What Do Editors Think About?
Most writers want to know and that's what Globe and Mail book critic Sarah Hampson discovered as she interviewed Ellen Seligman, publisher of fiction and vice president of McClelland & Stewart, the century-old Canadian publishing house. She “understands fiction from the inside out and is an authority on the mystery of the creative process and the need ('almost an affliction' she calls it) that 'real writers' have to write.”

Dylan Foley of the Denver Post talks with New Yorker editor David Remnick, who almost reported on Hurricane Katrina and wrote the recently published Reporting, a collection of his recent New Yorker Pieces.

A Young Poet
Joshua Stowe of the South Bend Tribune discovered a new poet in South Bend. His name is Nolan Liu. He enjoys reading classical literature. He's nine years old.

10 Questions for Wole Solyinka”
That's the headline for the Andrew Purvis and Revine Wosnitza article about the world-renowned author and playwirght, the first African to win the Nobel Prize for literature.

Roth in the News Again—A Winner
Just weeks after the release of his new novel, Everyman, and a publicity swing that would make any writer jealous, Philip Roth received the PEN/Nabokov Award for lifetime achievement. That recognition comes with a $20,000 check. Meanwhile, PEN gave its Voelcker Poetry Award to Linda Gregg and its Laura Pels Foundation Awards for Drama to Adrienne Kennedy and Stephen Adly Guirgis.

A Place to Write
“Los Angeles, thankfully, suffers no such literary community [as does New York City]. No one is looking over our choulders. No covens of illuminati enforce the borders between genres. About this time each year, we puff ourselves up over the vibrancy of the local 'lit' scene, but (though it's true that L.A. Has no shortage of greater writers) we're talking to ourselves.” That's how novelist Ben Enrenreich, whose novel The Suitors was published this month by Counterpoint Press, describes LA in his Los Angeles Times essay “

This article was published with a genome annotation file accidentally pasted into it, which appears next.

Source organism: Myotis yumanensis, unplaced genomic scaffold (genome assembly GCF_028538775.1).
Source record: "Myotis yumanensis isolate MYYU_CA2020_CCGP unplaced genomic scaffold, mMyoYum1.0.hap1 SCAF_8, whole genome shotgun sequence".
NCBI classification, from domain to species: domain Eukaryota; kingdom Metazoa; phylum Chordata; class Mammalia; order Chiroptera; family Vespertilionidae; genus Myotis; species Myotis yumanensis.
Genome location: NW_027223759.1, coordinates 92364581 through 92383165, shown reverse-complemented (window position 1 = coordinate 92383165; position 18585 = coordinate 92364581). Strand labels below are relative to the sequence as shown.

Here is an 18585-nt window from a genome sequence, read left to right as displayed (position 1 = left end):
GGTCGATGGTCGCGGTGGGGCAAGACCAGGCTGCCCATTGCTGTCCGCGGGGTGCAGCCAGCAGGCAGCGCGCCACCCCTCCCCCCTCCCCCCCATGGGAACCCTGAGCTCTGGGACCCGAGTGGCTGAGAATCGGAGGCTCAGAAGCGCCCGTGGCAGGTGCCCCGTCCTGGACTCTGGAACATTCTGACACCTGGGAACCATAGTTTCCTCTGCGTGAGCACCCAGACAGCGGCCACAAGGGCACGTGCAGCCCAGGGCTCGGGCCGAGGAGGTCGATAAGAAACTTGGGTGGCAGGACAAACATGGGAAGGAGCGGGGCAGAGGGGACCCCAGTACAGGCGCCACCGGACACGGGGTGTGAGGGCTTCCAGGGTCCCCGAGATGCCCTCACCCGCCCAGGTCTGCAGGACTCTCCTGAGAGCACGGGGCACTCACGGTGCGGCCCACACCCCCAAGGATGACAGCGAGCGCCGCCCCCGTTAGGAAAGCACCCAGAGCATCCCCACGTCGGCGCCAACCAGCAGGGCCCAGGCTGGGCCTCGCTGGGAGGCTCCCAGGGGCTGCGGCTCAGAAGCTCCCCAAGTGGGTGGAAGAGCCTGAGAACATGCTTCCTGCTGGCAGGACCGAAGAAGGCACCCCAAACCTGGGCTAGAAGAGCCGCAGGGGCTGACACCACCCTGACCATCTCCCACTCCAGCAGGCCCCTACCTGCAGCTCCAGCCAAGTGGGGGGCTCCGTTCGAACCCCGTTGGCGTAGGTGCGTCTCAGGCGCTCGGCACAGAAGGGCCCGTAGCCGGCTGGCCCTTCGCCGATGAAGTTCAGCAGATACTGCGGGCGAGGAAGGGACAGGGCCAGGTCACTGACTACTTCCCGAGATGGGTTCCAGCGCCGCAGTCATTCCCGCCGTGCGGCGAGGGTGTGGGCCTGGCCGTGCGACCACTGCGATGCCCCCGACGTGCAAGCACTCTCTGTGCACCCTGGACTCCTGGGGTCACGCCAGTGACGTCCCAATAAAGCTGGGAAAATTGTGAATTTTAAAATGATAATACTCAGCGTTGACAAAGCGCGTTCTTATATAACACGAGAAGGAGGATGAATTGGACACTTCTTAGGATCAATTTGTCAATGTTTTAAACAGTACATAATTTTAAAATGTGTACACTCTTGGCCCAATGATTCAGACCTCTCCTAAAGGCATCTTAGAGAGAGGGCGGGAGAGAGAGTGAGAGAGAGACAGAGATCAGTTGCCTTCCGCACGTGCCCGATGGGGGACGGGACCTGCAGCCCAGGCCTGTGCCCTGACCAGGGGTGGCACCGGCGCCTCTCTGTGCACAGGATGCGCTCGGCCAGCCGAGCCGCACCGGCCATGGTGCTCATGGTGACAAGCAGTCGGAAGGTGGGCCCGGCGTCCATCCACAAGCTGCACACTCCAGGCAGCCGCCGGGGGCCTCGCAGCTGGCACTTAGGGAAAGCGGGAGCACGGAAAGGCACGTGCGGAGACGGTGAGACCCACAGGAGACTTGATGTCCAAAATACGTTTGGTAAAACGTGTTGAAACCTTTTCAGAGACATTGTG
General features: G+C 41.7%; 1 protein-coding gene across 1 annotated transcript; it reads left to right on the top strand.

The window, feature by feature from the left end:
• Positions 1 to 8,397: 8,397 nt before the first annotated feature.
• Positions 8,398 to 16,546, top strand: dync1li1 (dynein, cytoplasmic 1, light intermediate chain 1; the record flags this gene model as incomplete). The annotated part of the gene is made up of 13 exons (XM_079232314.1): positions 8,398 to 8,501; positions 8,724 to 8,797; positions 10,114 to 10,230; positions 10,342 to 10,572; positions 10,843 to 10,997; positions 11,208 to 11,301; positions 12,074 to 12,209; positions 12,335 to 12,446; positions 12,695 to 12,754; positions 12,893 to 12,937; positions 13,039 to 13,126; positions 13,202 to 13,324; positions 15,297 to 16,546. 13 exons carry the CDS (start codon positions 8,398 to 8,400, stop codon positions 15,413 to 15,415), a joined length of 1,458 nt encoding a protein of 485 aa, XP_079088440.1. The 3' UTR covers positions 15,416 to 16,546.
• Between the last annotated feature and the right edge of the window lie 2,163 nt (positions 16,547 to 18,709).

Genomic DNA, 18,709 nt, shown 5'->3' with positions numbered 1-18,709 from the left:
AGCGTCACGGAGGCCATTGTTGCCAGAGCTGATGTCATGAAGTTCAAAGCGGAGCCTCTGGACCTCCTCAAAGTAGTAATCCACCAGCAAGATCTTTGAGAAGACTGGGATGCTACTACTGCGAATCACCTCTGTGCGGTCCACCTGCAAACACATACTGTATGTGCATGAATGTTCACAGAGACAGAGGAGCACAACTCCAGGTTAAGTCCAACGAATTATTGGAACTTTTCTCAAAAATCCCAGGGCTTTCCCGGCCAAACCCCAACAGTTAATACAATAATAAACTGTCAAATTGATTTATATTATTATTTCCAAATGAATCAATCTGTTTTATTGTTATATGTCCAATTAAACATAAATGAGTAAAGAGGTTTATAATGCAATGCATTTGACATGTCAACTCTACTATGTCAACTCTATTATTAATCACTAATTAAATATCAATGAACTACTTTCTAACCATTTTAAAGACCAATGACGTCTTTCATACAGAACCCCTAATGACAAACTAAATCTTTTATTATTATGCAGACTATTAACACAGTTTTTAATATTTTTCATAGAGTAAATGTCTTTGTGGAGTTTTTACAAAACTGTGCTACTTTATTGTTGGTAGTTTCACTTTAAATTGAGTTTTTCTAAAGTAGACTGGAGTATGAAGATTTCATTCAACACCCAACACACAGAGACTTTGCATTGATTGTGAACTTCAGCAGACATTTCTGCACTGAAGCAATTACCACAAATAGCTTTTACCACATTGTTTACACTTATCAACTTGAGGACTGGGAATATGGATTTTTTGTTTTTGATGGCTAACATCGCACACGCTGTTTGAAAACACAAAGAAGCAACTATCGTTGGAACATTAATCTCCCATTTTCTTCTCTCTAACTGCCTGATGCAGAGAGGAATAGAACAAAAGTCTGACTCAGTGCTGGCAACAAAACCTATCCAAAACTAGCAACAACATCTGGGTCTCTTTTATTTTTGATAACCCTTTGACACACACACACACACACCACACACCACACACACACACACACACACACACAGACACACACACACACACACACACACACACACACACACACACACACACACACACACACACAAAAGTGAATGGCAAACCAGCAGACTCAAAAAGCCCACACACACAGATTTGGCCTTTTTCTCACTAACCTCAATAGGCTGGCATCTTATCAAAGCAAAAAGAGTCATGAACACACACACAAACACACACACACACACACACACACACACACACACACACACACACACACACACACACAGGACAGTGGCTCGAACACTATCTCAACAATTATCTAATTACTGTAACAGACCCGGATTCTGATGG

A Perfect Place for Fiction.”

What Are Americans Missing?
“Only three percent of books published in the United States are translations, compared with almost seventy percent in Italy. And of that three percent…'many were technical manuals or reference works.'…'There's something seriously wrong in the landscape of American publishing.'…[I]t's no ownder Americans often misunderstand the rest of the world, given how little we publish and read about it.” That's the report from Philadelphia Inquirer book critic
Carlin Romano.

Second Chance for Alderman
First-time novelist Naomi Alderman was awarded with Disobedience being placed on the Orange Prize's longlist, but it was not shortlisted. But there's a second chance. The novel is the running Orange's new writers prize, which comes with an award valued near $25,000. Other writers on the list include Olga Grushin for The Dream Life of Sukhanov and Yiyun Li for A Thousand Years of Good Prayers, which won the Frank O'Connor International Short Story award last year. For more, click this

Rationalization for Academicese
 Linguist Michael McCarthy in a
Guardian essays argues that there's a place for academicese. I refer to the writing found frequently in academic journals, sometimes called scholarly journals. As McCarthy notes, the sentences depend on noun phrases of mind boggling length and passive voice. While the experts in a given field might understand what appears as gibberish to most readers, the writing stinks. McCarthy gets close to that point but never reaches it, rationalizing the need for the academic blathering. Even though he concedes that writers write for readers, he never concedes that writers should write so readers can easily comprehend what has been written. In the past decade, several individuals have written BS in traditional obfuscated academicese. Then a scholarly journal publishes it, indicating that even the editors of these publications can't tell the crap from the diamonds.

Letters of Anne Frank
An Amsterdam museum recently obtained letters from Anne Frank. She wrote them before and while in hiding. The
Guardian has published them.

Roy Fisher on Poetry
 Roy Fisher once said that a poem “has business to exist…if there's a reasonable chance that somebody may have his perceptions rearranged by having read it.” That quotation is found in
August Kleinzahler's review of Risher's The Long and the Short of It for the London Review of Books.

Beckett Slide Show
Samuel Beckett would have been 100 years old today.
Slate celebrated with a slide show featuring pictures of the Irish playwright.